Here’s the reason. When regret hides out in your conscience, it torments you with restless thoughts. It keeps revisiting the scene of the crime. The best thing to do is forgive yourself on the basis of God’s grace. Jesus told us to forgive our brothers from the heart, and sometimes we ourselves are the brother or sister we need to forgive.
Repentance and Scripture memorization can throw regret out on its heels. Take your sins, however deep, and confess them once and for all to God, specifically and earnestly. Take your mistakes and put them under the blood of Christ. Find key passages about God’s abundant forgiveness and commit them to memory. Let the power of the blood of Christ, the reality of repentance, and the therapy of Scripture memory set you free.
Dr. Jeremiah is the founder and host of Turning Point for God and senior pastor of
Shadow Mountain Community Church in El Cajon, California.
For more information on Turning Point, go to
The website “Ask a Manager” received a letter from a reader who lied during a job interview. Responding to a technical question, the applicant should have said, “I don’t know,” but instead improvised an answer and tried to bluff through the discussion. Afterward the person was anxious about the flub and wondered what to do.
“Ask a Manager” replied: “This is not good, but you probably already know that.” The columnist pointed out that few people object when we say, “I don’t know. I’ll find out and get back to you.” But to be caught trying to make up an answer speaks to honesty, integrity, and judgment.
As Christians, there will be times when we’ll be asked a question for which we don’t have an answer. So what happens when none are forthcoming?
 Ask a Manager, http://www.askamanager.org/2011/06/i-made-up-an-answer-in-a-job-interview-what-should-i-do-now.html (accessed June 3, 2014).
Does your attention span far and wide? Perhaps it’s time to shorten our attention span and focus more on Jesus. Otherwise our thoughts and opinions may be shaped by the world instead of by the Word.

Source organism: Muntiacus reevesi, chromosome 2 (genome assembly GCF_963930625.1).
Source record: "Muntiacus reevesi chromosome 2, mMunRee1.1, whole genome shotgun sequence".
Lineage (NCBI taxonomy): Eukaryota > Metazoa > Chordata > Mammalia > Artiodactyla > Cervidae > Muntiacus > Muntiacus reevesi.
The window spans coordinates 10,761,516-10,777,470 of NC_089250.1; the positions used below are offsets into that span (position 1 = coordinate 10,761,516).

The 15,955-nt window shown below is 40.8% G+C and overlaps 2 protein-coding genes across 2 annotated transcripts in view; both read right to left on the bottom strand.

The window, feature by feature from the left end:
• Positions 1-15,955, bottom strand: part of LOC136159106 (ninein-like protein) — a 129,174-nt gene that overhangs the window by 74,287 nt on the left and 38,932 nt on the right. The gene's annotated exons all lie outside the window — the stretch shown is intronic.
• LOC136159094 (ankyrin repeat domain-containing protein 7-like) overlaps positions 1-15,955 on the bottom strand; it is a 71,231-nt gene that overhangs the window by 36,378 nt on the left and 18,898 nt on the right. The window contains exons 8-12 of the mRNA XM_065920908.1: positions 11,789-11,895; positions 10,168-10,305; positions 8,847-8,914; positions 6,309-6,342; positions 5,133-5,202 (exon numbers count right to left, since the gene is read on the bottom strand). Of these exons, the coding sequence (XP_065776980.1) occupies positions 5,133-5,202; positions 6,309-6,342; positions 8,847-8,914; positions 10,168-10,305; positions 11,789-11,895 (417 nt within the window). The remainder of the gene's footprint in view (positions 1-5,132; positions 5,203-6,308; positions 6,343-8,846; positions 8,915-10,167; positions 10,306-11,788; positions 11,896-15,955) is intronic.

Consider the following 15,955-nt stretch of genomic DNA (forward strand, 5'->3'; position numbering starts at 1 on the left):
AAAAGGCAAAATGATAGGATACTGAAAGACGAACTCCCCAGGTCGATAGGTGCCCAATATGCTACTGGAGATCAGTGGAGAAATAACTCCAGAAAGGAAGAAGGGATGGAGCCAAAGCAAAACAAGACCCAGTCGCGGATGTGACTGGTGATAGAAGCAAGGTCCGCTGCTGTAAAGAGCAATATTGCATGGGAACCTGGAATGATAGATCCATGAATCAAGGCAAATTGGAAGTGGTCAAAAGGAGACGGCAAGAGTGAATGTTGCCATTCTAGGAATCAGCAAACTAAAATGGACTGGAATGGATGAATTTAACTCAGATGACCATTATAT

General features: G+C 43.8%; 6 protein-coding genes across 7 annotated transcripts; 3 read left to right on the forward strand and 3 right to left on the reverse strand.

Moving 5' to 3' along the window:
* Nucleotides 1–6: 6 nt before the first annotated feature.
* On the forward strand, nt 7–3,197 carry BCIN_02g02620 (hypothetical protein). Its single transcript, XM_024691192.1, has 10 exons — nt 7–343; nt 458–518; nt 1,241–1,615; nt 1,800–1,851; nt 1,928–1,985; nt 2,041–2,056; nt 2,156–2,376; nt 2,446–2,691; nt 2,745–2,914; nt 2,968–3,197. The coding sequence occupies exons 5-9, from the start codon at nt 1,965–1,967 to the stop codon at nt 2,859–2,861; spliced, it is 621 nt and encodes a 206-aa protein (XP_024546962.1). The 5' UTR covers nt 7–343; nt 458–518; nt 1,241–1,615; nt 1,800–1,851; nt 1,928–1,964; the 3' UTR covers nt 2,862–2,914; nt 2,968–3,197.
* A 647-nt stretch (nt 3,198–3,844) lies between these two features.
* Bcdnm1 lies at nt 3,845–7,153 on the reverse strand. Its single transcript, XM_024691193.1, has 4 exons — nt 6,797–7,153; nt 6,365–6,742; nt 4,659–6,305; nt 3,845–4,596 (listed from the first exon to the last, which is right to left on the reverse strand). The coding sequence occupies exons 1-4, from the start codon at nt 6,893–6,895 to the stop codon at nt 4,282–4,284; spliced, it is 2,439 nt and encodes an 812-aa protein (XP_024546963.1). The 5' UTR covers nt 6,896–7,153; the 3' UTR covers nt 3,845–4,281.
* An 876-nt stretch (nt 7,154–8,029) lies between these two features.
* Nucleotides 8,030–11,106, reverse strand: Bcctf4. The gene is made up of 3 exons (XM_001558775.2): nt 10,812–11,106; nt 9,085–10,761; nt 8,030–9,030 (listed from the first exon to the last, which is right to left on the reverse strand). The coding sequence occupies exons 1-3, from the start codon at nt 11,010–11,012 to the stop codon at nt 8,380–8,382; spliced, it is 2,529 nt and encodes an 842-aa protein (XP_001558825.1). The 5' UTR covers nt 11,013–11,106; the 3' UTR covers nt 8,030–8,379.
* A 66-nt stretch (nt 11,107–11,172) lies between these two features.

All of us are shaped and molded by someone. But there’s only one mold by which every Christian should be shaped—the mold and model of Jesus Christ. We’re to be stamped with His image and shaped by His Spirit. The apostle Paul said, “And the Lord—who is the Spirit—makes us more and more like him” (2 Corinthians 3:18, NLT).
In his paraphrase of Romans 12:2, J. B. Phillips said, “Don’t let the world around you squeeze you into its own mould, but let God re-mould your minds from within.”
Caring at Christmas
“Why are people malnourished in the richest country on Earth?” asks an article in an issue of National Geographic.1 It’s an interesting question, especially for people who probably don’t suffer from malnutrition.
According to this article, the number of people who are hungry has grown dramatically in recent years—increasing to 48 million Americans in 2012. Statistics show that in 1980, there were a few hundred emergency food programs across the country, and five years ago when the article was written, there were 50,000.
It’s easy to get caught up in the drama of how God delivered Shadrach, Meshach and Abednego from the fiery furnace. But have you considered why He did it? Dr. David Jeremiah offers four reasons why God delivered the young men from the fire, and what those reasons mean for us.All Sermons by Dr. David Jeremiah